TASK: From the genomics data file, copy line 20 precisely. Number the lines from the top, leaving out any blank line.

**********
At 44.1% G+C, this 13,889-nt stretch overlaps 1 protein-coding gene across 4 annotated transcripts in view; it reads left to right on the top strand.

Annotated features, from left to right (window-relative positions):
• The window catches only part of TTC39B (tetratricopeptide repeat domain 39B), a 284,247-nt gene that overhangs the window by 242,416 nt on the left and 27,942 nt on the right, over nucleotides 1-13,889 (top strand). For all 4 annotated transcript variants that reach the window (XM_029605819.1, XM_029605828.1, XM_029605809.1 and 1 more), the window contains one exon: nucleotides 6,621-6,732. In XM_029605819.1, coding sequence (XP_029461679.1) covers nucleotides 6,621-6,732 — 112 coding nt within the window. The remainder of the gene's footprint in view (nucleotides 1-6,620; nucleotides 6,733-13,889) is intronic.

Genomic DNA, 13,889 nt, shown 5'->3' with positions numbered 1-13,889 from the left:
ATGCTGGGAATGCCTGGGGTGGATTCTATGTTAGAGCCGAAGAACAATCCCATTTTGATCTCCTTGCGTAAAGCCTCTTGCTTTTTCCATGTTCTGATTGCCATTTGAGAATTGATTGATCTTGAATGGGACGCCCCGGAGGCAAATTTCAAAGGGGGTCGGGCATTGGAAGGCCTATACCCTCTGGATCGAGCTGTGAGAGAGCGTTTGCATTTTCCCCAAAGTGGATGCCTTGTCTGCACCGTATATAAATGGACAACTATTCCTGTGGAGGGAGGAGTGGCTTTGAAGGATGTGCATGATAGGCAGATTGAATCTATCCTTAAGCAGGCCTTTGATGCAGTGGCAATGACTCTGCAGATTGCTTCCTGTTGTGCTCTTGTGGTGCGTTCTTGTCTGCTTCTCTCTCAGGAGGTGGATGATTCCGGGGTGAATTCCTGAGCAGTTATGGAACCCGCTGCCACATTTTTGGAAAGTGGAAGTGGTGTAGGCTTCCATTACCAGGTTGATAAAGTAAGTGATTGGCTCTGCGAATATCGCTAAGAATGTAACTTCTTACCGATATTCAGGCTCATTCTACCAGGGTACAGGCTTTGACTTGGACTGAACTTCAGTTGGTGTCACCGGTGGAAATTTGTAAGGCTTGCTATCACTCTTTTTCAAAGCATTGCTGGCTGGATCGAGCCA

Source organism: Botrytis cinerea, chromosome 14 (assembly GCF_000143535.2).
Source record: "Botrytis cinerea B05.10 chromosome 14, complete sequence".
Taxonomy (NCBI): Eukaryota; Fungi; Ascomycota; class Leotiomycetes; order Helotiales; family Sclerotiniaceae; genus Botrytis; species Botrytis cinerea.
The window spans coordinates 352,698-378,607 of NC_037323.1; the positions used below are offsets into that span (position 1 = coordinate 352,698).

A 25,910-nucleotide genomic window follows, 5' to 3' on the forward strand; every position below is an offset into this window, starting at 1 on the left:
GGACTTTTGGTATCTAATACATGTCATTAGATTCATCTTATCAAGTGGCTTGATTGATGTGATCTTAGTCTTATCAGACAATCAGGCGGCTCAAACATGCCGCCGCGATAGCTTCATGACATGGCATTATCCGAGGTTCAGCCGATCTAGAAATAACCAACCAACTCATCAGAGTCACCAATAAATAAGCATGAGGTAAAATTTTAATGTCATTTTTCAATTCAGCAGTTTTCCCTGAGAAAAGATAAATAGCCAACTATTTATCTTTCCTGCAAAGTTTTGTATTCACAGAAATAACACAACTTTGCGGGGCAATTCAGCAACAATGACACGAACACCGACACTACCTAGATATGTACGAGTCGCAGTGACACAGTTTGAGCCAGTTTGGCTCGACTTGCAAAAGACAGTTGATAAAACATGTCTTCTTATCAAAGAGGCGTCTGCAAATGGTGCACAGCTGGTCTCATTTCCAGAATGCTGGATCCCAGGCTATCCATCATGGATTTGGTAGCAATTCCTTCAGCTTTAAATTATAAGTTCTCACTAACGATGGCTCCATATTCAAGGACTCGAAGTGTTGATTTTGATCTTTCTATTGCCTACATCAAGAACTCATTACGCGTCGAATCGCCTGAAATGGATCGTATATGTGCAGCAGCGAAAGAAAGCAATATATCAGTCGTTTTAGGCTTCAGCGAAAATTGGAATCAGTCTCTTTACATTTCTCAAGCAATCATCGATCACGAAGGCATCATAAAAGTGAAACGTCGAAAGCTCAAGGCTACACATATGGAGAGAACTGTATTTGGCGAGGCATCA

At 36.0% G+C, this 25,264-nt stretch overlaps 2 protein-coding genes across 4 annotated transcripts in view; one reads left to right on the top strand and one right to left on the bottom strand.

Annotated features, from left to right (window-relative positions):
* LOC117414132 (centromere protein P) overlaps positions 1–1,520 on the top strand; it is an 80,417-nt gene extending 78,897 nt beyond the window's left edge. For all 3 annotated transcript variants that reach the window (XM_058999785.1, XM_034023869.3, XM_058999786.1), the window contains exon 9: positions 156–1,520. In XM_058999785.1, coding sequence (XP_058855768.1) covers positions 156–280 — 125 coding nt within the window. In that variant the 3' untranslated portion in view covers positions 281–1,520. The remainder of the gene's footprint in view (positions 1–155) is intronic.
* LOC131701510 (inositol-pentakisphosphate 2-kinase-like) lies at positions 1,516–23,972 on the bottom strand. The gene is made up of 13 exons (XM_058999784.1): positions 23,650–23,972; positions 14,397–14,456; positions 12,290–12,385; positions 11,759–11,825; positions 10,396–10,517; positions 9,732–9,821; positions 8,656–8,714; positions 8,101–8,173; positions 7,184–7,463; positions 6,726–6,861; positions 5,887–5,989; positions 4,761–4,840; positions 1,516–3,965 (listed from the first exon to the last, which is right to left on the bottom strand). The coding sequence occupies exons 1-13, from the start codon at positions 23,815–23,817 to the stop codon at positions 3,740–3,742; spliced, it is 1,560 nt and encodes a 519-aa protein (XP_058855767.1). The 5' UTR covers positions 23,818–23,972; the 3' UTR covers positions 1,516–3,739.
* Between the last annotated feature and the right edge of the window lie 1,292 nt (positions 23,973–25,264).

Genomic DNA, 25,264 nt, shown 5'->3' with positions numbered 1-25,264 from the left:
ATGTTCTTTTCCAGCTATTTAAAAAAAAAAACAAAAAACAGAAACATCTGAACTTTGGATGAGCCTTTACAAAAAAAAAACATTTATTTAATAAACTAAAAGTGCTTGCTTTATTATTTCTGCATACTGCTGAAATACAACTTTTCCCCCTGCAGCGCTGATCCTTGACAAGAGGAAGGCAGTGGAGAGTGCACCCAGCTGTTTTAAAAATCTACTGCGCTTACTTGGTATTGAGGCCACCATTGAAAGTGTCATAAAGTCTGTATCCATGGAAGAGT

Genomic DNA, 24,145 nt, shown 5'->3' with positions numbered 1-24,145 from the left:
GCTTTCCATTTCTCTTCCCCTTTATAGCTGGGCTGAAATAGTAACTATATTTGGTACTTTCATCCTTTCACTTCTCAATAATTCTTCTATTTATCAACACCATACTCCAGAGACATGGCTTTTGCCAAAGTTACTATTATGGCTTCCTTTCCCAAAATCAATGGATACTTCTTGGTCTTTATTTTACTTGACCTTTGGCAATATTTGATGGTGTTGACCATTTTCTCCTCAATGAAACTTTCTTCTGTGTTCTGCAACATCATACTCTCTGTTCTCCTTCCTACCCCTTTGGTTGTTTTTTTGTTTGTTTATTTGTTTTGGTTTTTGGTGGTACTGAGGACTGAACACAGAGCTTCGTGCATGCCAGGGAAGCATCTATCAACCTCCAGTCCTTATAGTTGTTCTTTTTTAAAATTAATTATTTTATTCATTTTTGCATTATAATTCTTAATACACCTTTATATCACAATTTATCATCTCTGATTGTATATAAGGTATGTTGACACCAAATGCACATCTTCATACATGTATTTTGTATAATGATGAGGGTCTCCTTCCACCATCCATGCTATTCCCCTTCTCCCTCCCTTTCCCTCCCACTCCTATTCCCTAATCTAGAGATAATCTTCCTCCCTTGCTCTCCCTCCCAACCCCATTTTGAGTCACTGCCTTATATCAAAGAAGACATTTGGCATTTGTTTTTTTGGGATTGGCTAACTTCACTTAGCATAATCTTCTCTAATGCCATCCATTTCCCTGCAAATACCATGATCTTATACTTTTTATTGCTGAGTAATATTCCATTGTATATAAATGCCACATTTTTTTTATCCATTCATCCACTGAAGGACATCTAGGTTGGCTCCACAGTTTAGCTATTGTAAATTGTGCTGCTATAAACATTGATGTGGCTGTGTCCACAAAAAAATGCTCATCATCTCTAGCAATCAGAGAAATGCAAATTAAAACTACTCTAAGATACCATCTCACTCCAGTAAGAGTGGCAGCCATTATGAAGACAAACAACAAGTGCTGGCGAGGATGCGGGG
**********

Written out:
GCTTTCCATTTCTCTTCCCCTTTATAGCTGGGCTGAAATAGTAACTATATTTGGTACTTTCATCCTTTCACTTCTCAATAATTCTTCTATTTATCAACACCATACTCCAGAGACATGGCTTTTGCCAAAGTTACTATTATGGCTTCCTTTCCCAAAATCAATGGATACTTCTTGGTCTTTATTTTACTTGACCTTTGGCAATATTTGATGGTGTTGACCATTTTCTCCTCAATGAAACTTTCTTCTGTGTTCTGCAACATCATACTCTCTGTTCTCCTTCCTACCCCTTTGGTTGTTTTTTTGTTTGTTTATTTGTTTTGGTTTTTGGTGGTACTGAGGACTGAACACAGAGCTTCGTGCATGCCAGGGAAGCATCTATCAACCTCCAGTCCTTATAGTTGTTCTTTTTTAAAATTAATTATTTTATTCATTTTTGCATTATAATTCTTAATACACCTTTATATCACAATTTATCATCTCTGATTGTATATAAGGTATGTTGACACCAAATGCACATCTTCATACATGTATTTTGTATAATGATGAGGGTCTCCTTCCACCATCCATGCTATTCCCCTTCTCCCTCCCTTTCCCTCCCACTCCTATTCCCTAATCTAGAGATAATCTTCCTCCCTTGCTCTCCCTCCCAACCCCATTTTGAGTCACTGCCTTATATCAAAGAAGACATTTGGCATTTGTTTTTTTGGGATTGGCTAACTTCACTTAGCATAATCTTCTCTAATGCCATCCATTTCCCTGCAAATACCATGATCTTATACTTTTTATTGCTGAGTAATATTCCATTGTATATAAATGCCACATTTTTTTTATCCATTCATCCACTGAAGGACATCTAGGTTGGCTCCACAGTTTAGCTATTGTAAATTGTGCTGCTATAAACATTGATGTGGCTGTGTCCACAAAAAAATGCTCATCATCTCTAGCAATCAGAGAAATGCAAATTAAAACTACTCTAAGATACCATCTCACTCCAGTAAGAGTGGCAGCCATTATGAAGACAAACAACAAGTGCTGGCGAGGATGCGGGG